Whether it's taking my dog Silo out for a walk or going hiking or going for a drive in the middle of nowhere, spending time alone in nature always invigorates me. It's a combination of the physical activity and the sense of being present amongst nature. I look at how the light filters through the trees, how some trees are shorter and other grew so tall, the textures of the tree bark, the fallen trees, how leaves differ in sizes and shapes, even the different shades of green all around. It's a time for me to look and feel. No data processing happens. I try not to take any pictures. I try to smell the earth and soak in the quiet and feel the humidity in the air or the coolness of the breeze or the feeling of sweat making my clothes stick to my body. I look at bugs on leaves and flowers. Like I said, it's a time to look. It's strangely calming. It works for me.
Try a different media or subject
For me this is the "what if" time. By working with a different media or subject, you automatically give yourself the permission to experiment and therein lies the magic. This unsaid permission draws on the curiosity you already possess as an artist. It takes the pressure away from creating the perfect piece of artwork every single time you create something. You are more open to trying new ways. Your mind is more receptive to entertaining the absurd. This is the time to let "what if" go wild.
Create a standard process
I know how this sounds. How can one create a standard process for doing something creative, when creativity is thought of as doing things a "different" way? However, stay with me.
The goal is not to have a process wherein you decide all elements of your design or process all the time and never veer from it. The goal is to have a basic guideline of what steps you follow, when looking at your process from a 80 feet view so to say. These are things that you already do, but don't know you do them. It helps if you don't have to reinvent the wheel on the days when you feel like you are a bit stagnant. Its a way to cheat your way into flow.
I'll give you an example. My work is abstract and full of blobs, shapes and saturated colours. It also has black ink, which is how I finish my work.
Step 1: I always start a painting by wetting the whole paper with a base layer that has super low saturation. I have found that I can look for these shapes or blobs within my first layer and then build my painting around this. It quickens the process especially when I don't have a particular shape or idea I am trying to represent.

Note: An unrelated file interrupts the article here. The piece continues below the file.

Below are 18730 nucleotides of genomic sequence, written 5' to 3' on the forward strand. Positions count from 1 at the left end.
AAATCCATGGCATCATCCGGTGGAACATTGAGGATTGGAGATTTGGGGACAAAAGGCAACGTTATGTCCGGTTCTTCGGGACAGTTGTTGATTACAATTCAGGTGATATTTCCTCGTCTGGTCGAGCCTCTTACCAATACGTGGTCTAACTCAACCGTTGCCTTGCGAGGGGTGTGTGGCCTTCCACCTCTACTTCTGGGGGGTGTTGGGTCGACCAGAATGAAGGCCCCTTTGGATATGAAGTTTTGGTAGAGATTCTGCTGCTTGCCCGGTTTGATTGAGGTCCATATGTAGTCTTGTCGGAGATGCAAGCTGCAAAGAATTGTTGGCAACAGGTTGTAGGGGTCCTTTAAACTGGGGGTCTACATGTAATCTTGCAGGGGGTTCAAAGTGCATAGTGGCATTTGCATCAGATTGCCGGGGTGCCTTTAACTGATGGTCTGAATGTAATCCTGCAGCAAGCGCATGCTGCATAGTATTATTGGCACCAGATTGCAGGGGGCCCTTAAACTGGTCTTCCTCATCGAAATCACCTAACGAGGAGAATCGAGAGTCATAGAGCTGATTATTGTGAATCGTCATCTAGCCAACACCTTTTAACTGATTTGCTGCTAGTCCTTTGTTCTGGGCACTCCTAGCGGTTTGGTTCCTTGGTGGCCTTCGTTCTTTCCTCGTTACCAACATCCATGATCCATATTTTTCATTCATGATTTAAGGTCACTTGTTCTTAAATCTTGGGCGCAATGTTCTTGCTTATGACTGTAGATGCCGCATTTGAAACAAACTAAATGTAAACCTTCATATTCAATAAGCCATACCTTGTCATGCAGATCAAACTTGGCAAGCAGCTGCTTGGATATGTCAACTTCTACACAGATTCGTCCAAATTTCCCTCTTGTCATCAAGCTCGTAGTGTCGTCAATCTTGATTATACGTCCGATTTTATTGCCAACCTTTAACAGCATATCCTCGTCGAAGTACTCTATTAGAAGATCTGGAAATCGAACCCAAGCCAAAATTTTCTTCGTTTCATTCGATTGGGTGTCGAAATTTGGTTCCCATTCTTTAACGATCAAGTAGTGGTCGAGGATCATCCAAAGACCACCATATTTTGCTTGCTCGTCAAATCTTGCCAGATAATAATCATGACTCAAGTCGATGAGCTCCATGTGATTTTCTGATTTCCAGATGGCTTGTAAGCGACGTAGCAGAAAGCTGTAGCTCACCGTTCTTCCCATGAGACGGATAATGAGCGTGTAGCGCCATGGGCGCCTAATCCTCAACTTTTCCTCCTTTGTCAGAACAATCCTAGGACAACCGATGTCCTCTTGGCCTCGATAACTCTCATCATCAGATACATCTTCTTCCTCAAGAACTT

Step 2: There's a middle messy point in the painting where things kinda look dull, but here's when I decide which colour will be dominant.
Step 3: Further emphasizing colour at the end with ink marks.
So, these three steps always happen along with a lot that happens in between, but these three steps keep my feet grounded. Because of these steps, I always know what my next big turning point is going to be for a painting. This example may not work for all types of artwork and media ofcourse, but you can try to identify similar such steps in your process. Like I said, you are probably already doing these things.
Move your body
There is something about moving my body that helps reactivate the neurons in my brain. There is probably a better, more scientific explanation for this somewhere about why this happens.
When I have music on, I dance like no one is looking. I have my mirror in front of me and all I focus on is how my body is moving to the beats. Theres a lot of silly movements. A lot of times the song also becomes immaterial. This movement elevates me. It's freeing and at the same time I have control of my body. There are no thoughts. I am present in the moment and there's only movement. Does that make sense?
For some of you, this could mean going to a gym and sweating it out or yoga or going running or biking. There are a million physical activities to choose from. A physical activity uses our body more than our minds and this allows the brain to rest and rejuvenate. So, when you get back to your painting with that paint brush in hand, your brain will be much more receptive to ideas and thoughts.
Do you do any of these things above? How do these help you? How long does it take for you to get out of a burnout? Tell me below!